As of Monday afternoon, more than 150 COVID-19 cases have been reported in the county.
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On the county website, officials explained a projection model called "the doubling rate" that shows a potential rate of spread for an infectious disease.
The model shows the number of days it would take for the number of COVID-19 cases in the county to double.
In the chart, the orange line represents a doubling rate of three days, the silver line is a doubling rate of four days and the yellow line in a doubling rate of eight days. The blue line is the number of confirmed cases in Wake County.
The chart shows that the current number of cases in Wake County falls between a projected doubling rate of every three days and every four days.
An ABC11 I-Team Investigation showed WakeMed, DukeHealth and UNC Rex offer 1,607 hospital beds, including 205 ICU beds. Wake County said on average, 70 percent of those beds are typically occupied with people who need care for childbirth, heart attacks, broken bones and allergic reactions.
If the number of COVID-19 cases in Wake County were to double every three days, nearly 33,000 cases would be reported by April 15.
Wake County said current estimates show between 12 and 20 percent of people who contract COVID-19 need to be hospitalized, and 30 percent of those that need to be hospitalize require critical care in the ICU.
Using the three-day doubling rate as a baseline, out of 33,000 projected cases, between 3,960 and 6,600 would need to be hospitalized and between 1,188 and 1,980 would need ICU care. Those numbers would overwhelm hospital workers quickly.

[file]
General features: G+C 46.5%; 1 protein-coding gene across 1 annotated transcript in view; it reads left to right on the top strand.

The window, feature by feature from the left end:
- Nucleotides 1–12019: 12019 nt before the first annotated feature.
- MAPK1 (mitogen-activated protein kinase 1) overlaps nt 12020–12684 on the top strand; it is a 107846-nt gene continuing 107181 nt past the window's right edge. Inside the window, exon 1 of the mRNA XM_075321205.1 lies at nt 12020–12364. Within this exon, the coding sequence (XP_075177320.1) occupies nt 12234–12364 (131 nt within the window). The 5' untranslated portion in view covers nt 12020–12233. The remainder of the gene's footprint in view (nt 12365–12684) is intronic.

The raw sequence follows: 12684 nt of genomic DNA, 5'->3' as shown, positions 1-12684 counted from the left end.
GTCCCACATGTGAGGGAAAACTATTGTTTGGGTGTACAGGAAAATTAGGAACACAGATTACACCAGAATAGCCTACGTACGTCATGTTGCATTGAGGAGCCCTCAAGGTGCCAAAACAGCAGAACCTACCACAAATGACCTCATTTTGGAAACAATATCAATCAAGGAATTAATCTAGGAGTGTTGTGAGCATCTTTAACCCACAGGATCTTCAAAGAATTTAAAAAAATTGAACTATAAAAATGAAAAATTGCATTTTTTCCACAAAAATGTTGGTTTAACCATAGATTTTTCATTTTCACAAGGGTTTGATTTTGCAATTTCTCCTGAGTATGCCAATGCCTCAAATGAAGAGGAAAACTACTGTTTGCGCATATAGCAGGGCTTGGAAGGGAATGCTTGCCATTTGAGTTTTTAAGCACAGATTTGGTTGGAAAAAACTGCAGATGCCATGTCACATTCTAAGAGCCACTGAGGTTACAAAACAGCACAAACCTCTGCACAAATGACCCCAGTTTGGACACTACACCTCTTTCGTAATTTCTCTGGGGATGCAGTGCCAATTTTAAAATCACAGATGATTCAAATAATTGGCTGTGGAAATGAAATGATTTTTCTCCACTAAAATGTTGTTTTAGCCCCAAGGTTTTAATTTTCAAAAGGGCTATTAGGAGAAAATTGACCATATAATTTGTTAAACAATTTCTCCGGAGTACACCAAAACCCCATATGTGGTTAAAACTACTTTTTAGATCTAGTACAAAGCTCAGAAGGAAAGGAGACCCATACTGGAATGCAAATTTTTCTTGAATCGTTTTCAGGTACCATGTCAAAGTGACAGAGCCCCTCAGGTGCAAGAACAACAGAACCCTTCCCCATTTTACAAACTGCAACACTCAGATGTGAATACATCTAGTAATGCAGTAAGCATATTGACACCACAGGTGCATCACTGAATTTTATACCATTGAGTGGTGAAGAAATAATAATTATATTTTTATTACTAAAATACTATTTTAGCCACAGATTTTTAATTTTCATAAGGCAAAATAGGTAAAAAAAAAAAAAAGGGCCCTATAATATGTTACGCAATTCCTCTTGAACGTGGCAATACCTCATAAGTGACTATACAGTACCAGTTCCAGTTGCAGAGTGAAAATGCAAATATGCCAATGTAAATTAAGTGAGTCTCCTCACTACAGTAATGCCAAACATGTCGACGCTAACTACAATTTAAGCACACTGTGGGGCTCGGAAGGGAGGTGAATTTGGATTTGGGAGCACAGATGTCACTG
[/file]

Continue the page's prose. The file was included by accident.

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On the lower end of the current rate, if cases were to double every four days, Wake County projected 2,050 cases by April 15. Out of those cases, between 246 and 410 people would be hospitalized, nearly maxing out current hospital capacity. Of those hospitalized patients, between 74 and 123 people would need critical care.
In addition, Wake County said 33 percent of patients at Wake County hospitals come from surrounding counties, further limiting the number of available beds.
Wake County officials said they hope by implementing the stay-at-home order, the doubling rate will flatten to between six and eight days.
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Wake County's order, like the statewide order for North Carolina, bans residents from leaving their homes except for essential activities. Unlike the state order, Wake County's bans gatherings of any size, both public and private.
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The Wake County order is currently in effect until April 16, but the state order is in effect until April 29. Both orders can be extended or rescinded at any time.